Planet of Slums
By Mike Davis
THOUGH WE SCARCELY NOTICED, our descendants will look back on 2005 as the year the planet crossed into a new epoch: for the first time in history, more of the earth’s inhabitants lived in cities than outside them. From this point onward, all future growth in the earth’s population—which is expected to reach 10 billion by 2050—will take place in cities. Of this growth, the overwhelming majority will occur in the cities of developing countries, where the bidonvilles, favelas,and villas miserias of the very poor—characterized by astonishing density, decrepit housing, disease-laden water, horrid sanitation, minimal or nonexistent social services, and unemployment upwards of 50%—will continue their inexorable expansion.
In Planet of Slums, Mike Davis begins in these dark places, offering the reader a sharply drawn sketch of the growing urban anti-world, but what distinguishes his essay is his determined attempt to explain how it came to be. Davis offers a concise analysis of this global ghetto’s past half-century, in typically kinetic prose. But what the reader ultimately takes away from his account is a persistent tone of apocalypse, and a grim preview of what an ever-swelling, billion-strong slum population portends for the political future of the planet.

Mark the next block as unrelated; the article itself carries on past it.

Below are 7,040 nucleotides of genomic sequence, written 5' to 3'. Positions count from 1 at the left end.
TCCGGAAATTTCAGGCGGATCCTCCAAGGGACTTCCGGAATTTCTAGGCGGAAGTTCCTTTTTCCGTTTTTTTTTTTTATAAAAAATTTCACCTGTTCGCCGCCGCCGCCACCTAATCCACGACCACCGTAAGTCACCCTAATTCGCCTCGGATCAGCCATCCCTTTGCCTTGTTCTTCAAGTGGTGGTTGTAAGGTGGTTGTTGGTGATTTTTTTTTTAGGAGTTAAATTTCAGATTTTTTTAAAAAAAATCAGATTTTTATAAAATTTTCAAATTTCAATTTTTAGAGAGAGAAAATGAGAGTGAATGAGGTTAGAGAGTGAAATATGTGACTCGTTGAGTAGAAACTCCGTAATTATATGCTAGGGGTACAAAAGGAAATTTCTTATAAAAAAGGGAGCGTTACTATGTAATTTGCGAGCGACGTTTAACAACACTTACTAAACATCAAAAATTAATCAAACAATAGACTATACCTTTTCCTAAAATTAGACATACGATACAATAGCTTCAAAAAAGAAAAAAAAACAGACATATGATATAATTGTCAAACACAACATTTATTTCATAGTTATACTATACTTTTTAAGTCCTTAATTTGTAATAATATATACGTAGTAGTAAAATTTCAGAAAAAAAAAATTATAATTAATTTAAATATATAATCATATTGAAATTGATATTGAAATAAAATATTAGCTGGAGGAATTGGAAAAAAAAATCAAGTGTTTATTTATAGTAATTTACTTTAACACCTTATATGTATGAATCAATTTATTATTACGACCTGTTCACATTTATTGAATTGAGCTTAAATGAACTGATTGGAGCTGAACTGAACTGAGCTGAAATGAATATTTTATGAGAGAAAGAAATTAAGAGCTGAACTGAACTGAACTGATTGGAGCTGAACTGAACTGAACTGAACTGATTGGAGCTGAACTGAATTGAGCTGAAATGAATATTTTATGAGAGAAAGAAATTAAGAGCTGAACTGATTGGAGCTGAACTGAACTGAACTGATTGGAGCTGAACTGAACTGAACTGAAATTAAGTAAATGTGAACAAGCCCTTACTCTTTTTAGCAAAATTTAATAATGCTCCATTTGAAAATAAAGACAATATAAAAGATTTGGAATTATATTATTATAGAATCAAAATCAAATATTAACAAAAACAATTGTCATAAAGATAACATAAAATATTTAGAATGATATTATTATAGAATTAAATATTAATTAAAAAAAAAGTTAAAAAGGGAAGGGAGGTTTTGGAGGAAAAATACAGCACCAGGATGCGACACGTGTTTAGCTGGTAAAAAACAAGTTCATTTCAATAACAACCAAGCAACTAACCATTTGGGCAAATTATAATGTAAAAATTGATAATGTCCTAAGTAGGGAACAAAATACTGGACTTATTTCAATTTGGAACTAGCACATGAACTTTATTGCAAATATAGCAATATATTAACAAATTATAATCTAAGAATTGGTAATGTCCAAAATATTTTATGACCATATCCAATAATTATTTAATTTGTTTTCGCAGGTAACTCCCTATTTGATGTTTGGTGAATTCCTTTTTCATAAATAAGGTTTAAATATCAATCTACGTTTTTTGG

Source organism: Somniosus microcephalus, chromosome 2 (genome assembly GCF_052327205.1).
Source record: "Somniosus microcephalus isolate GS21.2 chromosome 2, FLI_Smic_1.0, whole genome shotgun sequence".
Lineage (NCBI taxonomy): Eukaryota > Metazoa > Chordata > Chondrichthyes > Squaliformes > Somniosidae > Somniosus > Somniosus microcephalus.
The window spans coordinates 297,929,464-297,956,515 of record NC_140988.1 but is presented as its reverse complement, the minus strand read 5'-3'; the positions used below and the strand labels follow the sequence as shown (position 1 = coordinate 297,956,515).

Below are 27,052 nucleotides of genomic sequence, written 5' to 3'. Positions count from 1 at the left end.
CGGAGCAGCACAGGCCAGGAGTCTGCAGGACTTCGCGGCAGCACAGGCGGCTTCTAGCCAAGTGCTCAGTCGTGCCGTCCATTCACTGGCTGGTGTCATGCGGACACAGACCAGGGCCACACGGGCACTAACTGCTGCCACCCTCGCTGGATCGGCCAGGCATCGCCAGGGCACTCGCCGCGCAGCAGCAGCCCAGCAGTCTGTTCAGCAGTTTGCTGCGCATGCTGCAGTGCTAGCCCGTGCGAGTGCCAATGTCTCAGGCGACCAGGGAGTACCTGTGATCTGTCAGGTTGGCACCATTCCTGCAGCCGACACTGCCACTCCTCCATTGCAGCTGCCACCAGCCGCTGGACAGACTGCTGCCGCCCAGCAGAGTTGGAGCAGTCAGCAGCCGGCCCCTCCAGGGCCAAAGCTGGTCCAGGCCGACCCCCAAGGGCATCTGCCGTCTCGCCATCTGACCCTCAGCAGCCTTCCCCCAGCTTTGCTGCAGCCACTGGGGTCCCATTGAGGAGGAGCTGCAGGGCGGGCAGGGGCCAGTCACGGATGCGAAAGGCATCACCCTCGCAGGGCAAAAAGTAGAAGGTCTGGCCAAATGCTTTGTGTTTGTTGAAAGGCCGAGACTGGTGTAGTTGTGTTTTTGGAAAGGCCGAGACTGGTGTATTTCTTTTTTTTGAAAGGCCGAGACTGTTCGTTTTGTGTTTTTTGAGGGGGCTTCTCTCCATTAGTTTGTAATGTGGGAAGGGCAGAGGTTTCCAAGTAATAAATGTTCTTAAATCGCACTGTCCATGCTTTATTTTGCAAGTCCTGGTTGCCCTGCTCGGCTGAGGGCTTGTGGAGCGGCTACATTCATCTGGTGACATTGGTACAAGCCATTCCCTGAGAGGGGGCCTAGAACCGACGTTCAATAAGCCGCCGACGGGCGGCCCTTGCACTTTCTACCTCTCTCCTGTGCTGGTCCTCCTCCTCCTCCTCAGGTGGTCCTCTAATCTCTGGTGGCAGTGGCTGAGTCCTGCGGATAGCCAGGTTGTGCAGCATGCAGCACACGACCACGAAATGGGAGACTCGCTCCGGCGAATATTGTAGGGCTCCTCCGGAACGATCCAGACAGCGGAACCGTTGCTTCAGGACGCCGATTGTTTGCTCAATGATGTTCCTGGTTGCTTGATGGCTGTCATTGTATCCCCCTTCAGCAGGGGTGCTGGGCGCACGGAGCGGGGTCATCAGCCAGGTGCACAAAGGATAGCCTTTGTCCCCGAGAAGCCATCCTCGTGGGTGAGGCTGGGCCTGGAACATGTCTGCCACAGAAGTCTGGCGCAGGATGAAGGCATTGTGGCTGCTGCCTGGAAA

From Brazil to New Guinea, Senegal to Pakistan, farmers, sheepherders, and other rural people have been abandoning centuries-old ways of life and streaming toward their nations’ crowded cities. In Africa and Latin America, many are driven to cities by war or famine; in China and Southeast Asia, many are drawn by the lure of jobs in the factories that produce the world’s sneakers, t-shirts, and toothbrushes. This mass movement from countryside to city is of course not new; it has been ongoing since at least the first Industrial Revolution. What is new today—aside from its sheer magnitude—is how often such migration appears not to depend on economic growth in the cities. Unlike the industrial pilgrims who once flocked to Manchester, Chicago, Tokyo and the other great capitalist centers of the 19th and 20th centuries, country-dwellers in the developing world today stream toward cities that hold little promise of real jobs. They arrive with everything they have; they settle in the city’s slums, or the squatter camps and shantytowns that ring its perimeter, and survive, in a line Davis takes from the Martinican novelist Patrick Chamoiseau, by “[holding] onto the city ‘by its thousand survival-cracks.’”